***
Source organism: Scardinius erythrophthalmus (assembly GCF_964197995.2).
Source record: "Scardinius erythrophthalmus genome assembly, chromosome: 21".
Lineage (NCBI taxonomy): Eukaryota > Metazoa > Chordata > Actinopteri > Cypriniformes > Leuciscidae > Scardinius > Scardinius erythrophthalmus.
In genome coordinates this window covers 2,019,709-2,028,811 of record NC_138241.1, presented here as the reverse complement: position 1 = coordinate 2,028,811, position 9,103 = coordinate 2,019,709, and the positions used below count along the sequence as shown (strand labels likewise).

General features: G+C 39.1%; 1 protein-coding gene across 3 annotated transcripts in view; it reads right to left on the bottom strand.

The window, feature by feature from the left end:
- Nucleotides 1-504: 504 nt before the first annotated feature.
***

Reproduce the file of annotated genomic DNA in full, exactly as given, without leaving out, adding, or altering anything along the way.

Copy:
Source organism: Scardinius erythrophthalmus (assembly GCF_964197995.2).
Source record: "Scardinius erythrophthalmus genome assembly, chromosome: 21".
Lineage (NCBI taxonomy): Eukaryota > Metazoa > Chordata > Actinopteri > Cypriniformes > Leuciscidae > Scardinius > Scardinius erythrophthalmus.
In genome coordinates this window covers 2,019,709-2,028,811 of record NC_138241.1, presented here as the reverse complement: position 1 = coordinate 2,028,811, position 9,103 = coordinate 2,019,709, and the positions used below count along the sequence as shown (strand labels likewise).

General features: G+C 39.1%; 1 protein-coding gene across 3 annotated transcripts in view; it reads right to left on the bottom strand.

The window, feature by feature from the left end:
- Nucleotides 1-504: 504 nt before the first annotated feature.